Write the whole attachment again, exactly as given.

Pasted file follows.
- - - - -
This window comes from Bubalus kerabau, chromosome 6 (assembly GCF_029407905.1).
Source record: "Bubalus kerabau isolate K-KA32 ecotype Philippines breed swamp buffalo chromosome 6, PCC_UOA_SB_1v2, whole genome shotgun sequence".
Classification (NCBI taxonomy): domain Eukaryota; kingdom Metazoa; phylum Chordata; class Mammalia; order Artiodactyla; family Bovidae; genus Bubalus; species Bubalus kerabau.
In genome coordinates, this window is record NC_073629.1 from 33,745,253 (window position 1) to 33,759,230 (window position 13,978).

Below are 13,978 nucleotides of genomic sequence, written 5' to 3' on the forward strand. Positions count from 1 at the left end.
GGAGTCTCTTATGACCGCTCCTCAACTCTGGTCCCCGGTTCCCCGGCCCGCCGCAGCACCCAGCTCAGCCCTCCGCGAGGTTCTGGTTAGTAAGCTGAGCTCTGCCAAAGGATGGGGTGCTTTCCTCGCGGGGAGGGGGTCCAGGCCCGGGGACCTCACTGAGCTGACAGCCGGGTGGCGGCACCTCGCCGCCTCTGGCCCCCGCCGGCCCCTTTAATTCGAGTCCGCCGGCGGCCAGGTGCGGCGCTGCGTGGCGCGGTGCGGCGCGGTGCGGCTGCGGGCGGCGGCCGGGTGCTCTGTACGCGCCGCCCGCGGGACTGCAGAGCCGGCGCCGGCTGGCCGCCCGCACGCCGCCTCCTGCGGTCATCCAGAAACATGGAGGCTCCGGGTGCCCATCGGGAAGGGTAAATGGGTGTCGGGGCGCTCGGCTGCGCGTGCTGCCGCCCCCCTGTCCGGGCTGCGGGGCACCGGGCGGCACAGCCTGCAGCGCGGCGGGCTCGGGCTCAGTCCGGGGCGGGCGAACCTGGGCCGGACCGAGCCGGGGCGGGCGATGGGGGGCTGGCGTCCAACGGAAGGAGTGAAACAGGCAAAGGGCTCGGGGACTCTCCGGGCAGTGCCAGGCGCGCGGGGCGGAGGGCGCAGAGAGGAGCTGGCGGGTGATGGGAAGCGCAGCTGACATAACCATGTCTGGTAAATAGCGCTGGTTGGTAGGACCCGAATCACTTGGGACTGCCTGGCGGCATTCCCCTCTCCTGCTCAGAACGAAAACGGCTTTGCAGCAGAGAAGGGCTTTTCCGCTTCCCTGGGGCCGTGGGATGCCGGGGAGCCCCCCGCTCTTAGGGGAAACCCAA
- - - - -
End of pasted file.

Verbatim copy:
This window comes from Bubalus kerabau, chromosome 6 (assembly GCF_029407905.1).
Source record: "Bubalus kerabau isolate K-KA32 ecotype Philippines breed swamp buffalo chromosome 6, PCC_UOA_SB_1v2, whole genome shotgun sequence".
Classification (NCBI taxonomy): domain Eukaryota; kingdom Metazoa; phylum Chordata; class Mammalia; order Artiodactyla; family Bovidae; genus Bubalus; species Bubalus kerabau.
In genome coordinates, this window is record NC_073629.1 from 33,745,253 (window position 1) to 33,759,230 (window position 13,978).

Below are 13,978 nucleotides of genomic sequence, written 5' to 3' on the forward strand. Positions count from 1 at the left end.
GGAGTCTCTTATGACCGCTCCTCAACTCTGGTCCCCGGTTCCCCGGCCCGCCGCAGCACCCAGCTCAGCCCTCCGCGAGGTTCTGGTTAGTAAGCTGAGCTCTGCCAAAGGATGGGGTGCTTTCCTCGCGGGGAGGGGGTCCAGGCCCGGGGACCTCACTGAGCTGACAGCCGGGTGGCGGCACCTCGCCGCCTCTGGCCCCCGCCGGCCCCTTTAATTCGAGTCCGCCGGCGGCCAGGTGCGGCGCTGCGTGGCGCGGTGCGGCGCGGTGCGGCTGCGGGCGGCGGCCGGGTGCTCTGTACGCGCCGCCCGCGGGACTGCAGAGCCGGCGCCGGCTGGCCGCCCGCACGCCGCCTCCTGCGGTCATCCAGAAACATGGAGGCTCCGGGTGCCCATCGGGAAGGGTAAATGGGTGTCGGGGCGCTCGGCTGCGCGTGCTGCCGCCCCCCTGTCCGGGCTGCGGGGCACCGGGCGGCACAGCCTGCAGCGCGGCGGGCTCGGGCTCAGTCCGGGGCGGGCGAACCTGGGCCGGACCGAGCCGGGGCGGGCGATGGGGGGCTGGCGTCCAACGGAAGGAGTGAAACAGGCAAAGGGCTCGGGGACTCTCCGGGCAGTGCCAGGCGCGCGGGGCGGAGGGCGCAGAGAGGAGCTGGCGGGTGATGGGAAGCGCAGCTGACATAACCATGTCTGGTAAATAGCGCTGGTTGGTAGGACCCGAATCACTTGGGACTGCCTGGCGGCATTCCCCTCTCCTGCTCAGAACGAAAACGGCTTTGCAGCAGAGAAGGGCTTTTCCGCTTCCCTGGGGCCGTGGGATGCCGGGGAGCCCCCCGCTCTTAGGGGAAACCCAA